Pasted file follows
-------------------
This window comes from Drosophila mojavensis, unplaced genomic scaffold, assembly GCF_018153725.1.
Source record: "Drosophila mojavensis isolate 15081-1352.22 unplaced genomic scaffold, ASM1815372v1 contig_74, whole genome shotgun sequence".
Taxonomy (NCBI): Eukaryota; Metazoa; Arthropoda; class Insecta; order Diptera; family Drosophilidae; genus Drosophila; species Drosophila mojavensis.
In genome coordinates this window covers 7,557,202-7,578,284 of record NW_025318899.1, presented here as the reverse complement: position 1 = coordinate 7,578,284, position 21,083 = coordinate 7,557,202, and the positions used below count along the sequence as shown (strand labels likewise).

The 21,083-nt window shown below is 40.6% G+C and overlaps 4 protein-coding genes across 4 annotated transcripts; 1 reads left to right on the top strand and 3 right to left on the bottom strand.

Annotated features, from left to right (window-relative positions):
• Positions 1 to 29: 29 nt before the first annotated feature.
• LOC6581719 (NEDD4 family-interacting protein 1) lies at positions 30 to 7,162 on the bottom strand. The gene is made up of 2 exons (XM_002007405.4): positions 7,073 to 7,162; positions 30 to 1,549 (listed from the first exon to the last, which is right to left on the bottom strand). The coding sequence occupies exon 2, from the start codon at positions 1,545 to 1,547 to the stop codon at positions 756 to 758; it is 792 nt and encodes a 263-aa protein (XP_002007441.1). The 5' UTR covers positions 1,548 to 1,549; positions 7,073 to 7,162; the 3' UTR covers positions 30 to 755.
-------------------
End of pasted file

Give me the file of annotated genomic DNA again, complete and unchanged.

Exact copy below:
This window comes from Drosophila mojavensis, unplaced genomic scaffold, assembly GCF_018153725.1.
Source record: "Drosophila mojavensis isolate 15081-1352.22 unplaced genomic scaffold, ASM1815372v1 contig_74, whole genome shotgun sequence".
Taxonomy (NCBI): Eukaryota; Metazoa; Arthropoda; class Insecta; order Diptera; family Drosophilidae; genus Drosophila; species Drosophila mojavensis.
In genome coordinates this window covers 7,557,202-7,578,284 of record NW_025318899.1, presented here as the reverse complement: position 1 = coordinate 7,578,284, position 21,083 = coordinate 7,557,202, and the positions used below count along the sequence as shown (strand labels likewise).

The 21,083-nt window shown below is 40.6% G+C and overlaps 4 protein-coding genes across 4 annotated transcripts; 1 reads left to right on the top strand and 3 right to left on the bottom strand.

Annotated features, from left to right (window-relative positions):
• Positions 1 to 29: 29 nt before the first annotated feature.
• LOC6581719 (NEDD4 family-interacting protein 1) lies at positions 30 to 7,162 on the bottom strand. The gene is made up of 2 exons (XM_002007405.4): positions 7,073 to 7,162; positions 30 to 1,549 (listed from the first exon to the last, which is right to left on the bottom strand). The coding sequence occupies exon 2, from the start codon at positions 1,545 to 1,547 to the stop codon at positions 756 to 758; it is 792 nt and encodes a 263-aa protein (XP_002007441.1). The 5' UTR covers positions 1,548 to 1,549; positions 7,073 to 7,162; the 3' UTR covers positions 30 to 755.